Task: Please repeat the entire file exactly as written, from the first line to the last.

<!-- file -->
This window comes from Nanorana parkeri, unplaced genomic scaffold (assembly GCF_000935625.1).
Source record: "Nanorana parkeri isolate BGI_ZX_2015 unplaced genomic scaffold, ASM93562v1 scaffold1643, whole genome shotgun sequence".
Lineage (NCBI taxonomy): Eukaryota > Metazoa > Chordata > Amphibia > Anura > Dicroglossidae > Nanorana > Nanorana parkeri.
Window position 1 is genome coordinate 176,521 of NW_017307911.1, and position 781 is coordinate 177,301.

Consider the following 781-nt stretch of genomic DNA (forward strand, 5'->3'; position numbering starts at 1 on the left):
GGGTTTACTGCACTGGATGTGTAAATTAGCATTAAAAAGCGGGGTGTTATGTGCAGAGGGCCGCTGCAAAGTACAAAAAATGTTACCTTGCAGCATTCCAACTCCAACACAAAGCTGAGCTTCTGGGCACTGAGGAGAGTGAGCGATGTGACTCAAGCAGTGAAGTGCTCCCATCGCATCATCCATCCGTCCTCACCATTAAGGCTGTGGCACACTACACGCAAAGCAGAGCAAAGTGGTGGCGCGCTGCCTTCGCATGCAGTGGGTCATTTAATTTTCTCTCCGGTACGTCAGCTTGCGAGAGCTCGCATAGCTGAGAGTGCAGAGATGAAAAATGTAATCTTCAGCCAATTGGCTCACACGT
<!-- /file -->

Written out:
This window comes from Nanorana parkeri, unplaced genomic scaffold (assembly GCF_000935625.1).
Source record: "Nanorana parkeri isolate BGI_ZX_2015 unplaced genomic scaffold, ASM93562v1 scaffold1643, whole genome shotgun sequence".
Lineage (NCBI taxonomy): Eukaryota > Metazoa > Chordata > Amphibia > Anura > Dicroglossidae > Nanorana > Nanorana parkeri.
Window position 1 is genome coordinate 176,521 of NW_017307911.1, and position 781 is coordinate 177,301.

Consider the following 781-nt stretch of genomic DNA (forward strand, 5'->3'; position numbering starts at 1 on the left):
GGGTTTACTGCACTGGATGTGTAAATTAGCATTAAAAAGCGGGGTGTTATGTGCAGAGGGCCGCTGCAAAGTACAAAAAATGTTACCTTGCAGCATTCCAACTCCAACACAAAGCTGAGCTTCTGGGCACTGAGGAGAGTGAGCGATGTGACTCAAGCAGTGAAGTGCTCCCATCGCATCATCCATCCGTCCTCACCATTAAGGCTGTGGCACACTACACGCAAAGCAGAGCAAAGTGGTGGCGCGCTGCCTTCGCATGCAGTGGGTCATTTAATTTTCTCTCCGGTACGTCAGCTTGCGAGAGCTCGCATAGCTGAGAGTGCAGAGATGAAAAATGTAATCTTCAGCCAATTGGCTCACACGT